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15 of 16 people found the following review helpful By James L. on January 13, 2000
Format: VHS Tape
Lifeboat isn't as famous as some of Hitchcock's other films, but it deserves to be seen today. It's a chance to see Tallulah Bankhead, who if anything, had a very interesting screen presence. She was an original. It's also a chance to see a very human portrayal of an African American character (Canada Lee) at a time when Hollywood rarely did that. There is also a lot of commentary about the Germans and the war, which given the time when this film was made (during the war), makes it all the more fascinating. The performances are good (including a very young Hume Cronyn), and Hitchcock manages to keep the action moving despite having so limited a space in which to do so. If you like Alfred Hitchcock, this is one you should see.
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Format: DVD
While 20th Century Fox didn't go overboard in developing this "Special Edition" of "Lifeboat" they've done a good job. "Special Edition" doesn't mean that a title has been lovingly restored but that's usually the case. The bad news is that "Lifeboat" has been transferred from DVD from the same water damaged negative (interpositive or print or whatever was used as the source) that was used for a laserdisc edition and earlier video edition from the 90's. A classic early bit of Hitchcock that makes a lifeboat a microcosm of our prejudice infested world, "Lifeboat" is set during World War II. Hitchcock approached John Steinbeck to write a treatment and screenplay with the basic plot already sketched out for Steinbeck. Although Steinbeck did do a single draft, most of the script was written in collaboration with producer Kenneth MacGowan, Alam Reville Hitchcock and Tony Award winning writer Jo Swerling ("Guys and Dolls", "Pride of the Yankees") in collaboration with Hitchcock, the film was nominated for an Academy Award for Best Screenplay in 1944.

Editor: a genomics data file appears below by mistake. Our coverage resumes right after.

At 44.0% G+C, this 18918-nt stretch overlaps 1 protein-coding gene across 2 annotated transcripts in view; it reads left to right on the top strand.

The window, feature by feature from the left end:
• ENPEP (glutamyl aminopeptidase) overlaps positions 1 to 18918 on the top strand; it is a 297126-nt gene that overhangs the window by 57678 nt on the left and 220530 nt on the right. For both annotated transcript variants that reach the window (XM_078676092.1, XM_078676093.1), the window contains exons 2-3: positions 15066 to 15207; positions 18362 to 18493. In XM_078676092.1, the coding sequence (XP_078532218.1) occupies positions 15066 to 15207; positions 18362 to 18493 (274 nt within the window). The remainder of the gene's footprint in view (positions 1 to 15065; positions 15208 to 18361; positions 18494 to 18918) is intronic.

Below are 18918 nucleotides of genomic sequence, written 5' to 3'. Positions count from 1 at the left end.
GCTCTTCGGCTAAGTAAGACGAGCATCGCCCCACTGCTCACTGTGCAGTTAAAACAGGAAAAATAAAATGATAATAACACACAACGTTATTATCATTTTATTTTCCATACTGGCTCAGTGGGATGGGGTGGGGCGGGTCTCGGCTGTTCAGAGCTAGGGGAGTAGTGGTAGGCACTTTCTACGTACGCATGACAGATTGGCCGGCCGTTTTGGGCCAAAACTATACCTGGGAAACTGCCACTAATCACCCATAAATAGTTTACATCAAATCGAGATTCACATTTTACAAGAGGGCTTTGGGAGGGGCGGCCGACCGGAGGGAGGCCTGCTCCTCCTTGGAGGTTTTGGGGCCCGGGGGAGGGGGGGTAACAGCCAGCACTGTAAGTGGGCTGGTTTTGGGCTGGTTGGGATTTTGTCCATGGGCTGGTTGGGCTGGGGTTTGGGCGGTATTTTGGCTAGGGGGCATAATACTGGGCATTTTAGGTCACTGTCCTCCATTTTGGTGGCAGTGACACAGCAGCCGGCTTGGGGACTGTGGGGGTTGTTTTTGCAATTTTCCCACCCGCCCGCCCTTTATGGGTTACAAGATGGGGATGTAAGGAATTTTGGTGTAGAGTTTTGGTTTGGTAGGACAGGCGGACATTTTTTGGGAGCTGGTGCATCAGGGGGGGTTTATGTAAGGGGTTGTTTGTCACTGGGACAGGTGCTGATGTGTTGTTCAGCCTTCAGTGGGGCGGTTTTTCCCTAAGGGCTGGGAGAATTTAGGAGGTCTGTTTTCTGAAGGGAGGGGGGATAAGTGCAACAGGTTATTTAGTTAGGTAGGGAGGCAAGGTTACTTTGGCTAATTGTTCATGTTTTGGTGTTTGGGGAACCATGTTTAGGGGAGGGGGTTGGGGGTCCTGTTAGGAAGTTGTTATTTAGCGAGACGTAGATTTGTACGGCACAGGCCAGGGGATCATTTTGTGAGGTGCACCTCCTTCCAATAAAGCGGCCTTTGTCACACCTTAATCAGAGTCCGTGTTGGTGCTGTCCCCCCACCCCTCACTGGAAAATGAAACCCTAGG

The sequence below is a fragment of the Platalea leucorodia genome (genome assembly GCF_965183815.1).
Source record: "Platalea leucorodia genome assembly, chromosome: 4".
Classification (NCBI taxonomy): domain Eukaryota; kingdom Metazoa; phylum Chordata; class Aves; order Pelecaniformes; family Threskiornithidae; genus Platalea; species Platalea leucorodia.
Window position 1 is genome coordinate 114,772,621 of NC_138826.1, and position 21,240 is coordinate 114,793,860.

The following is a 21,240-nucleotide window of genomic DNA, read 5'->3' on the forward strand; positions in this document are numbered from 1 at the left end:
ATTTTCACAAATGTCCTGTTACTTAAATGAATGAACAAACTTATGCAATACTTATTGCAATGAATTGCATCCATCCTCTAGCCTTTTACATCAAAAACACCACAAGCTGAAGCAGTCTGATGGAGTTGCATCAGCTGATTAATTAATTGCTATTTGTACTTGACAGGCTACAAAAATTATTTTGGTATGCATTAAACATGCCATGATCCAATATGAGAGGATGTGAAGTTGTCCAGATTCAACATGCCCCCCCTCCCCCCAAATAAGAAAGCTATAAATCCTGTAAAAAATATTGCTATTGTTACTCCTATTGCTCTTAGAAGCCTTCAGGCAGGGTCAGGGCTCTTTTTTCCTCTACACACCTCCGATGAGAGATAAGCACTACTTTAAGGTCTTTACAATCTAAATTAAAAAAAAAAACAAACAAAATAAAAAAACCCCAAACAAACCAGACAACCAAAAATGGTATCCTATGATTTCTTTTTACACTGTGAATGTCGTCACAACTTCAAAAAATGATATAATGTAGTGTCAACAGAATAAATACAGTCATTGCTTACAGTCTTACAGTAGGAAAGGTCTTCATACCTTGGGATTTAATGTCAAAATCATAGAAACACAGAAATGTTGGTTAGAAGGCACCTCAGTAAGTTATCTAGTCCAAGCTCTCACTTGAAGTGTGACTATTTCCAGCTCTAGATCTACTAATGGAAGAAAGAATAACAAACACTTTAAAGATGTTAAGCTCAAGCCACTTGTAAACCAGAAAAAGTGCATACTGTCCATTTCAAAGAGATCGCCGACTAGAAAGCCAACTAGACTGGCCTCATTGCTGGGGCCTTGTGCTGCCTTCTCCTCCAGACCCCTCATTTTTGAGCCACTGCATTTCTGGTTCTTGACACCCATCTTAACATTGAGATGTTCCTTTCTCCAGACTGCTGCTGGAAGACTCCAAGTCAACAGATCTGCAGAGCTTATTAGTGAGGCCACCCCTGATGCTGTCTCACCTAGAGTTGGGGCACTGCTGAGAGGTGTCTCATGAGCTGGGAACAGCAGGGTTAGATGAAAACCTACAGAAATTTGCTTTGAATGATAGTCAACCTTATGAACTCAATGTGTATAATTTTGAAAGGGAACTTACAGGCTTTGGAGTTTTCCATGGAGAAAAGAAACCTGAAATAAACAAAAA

After a German U-Boat sinks a ship in the Atlantic, ten people survive the sinking in a single lifeboat lost and largely forgotten by the rest of the world. Shipmates Gus Smith (William Bendix), John Kovac (John Hodiak), the radio operator"Sparks" Garrett (Hume Cronyn), an African-American steward named Joe (Canada Lee) and a small group of surviving passengers Alice a nurse (Heather Angel), the wealthy Charles Rittenhouse (Henry Hull), Photographer Constance Porter (Tallulah Bankhead) finally a shell shocked mother (Mary Anderson) whose baby dies in the attack. When the passengers find another survivor things become nasty; the last survivor is a German officer (Walter Slezak) whose U-Boat is taken out after destroying the ship.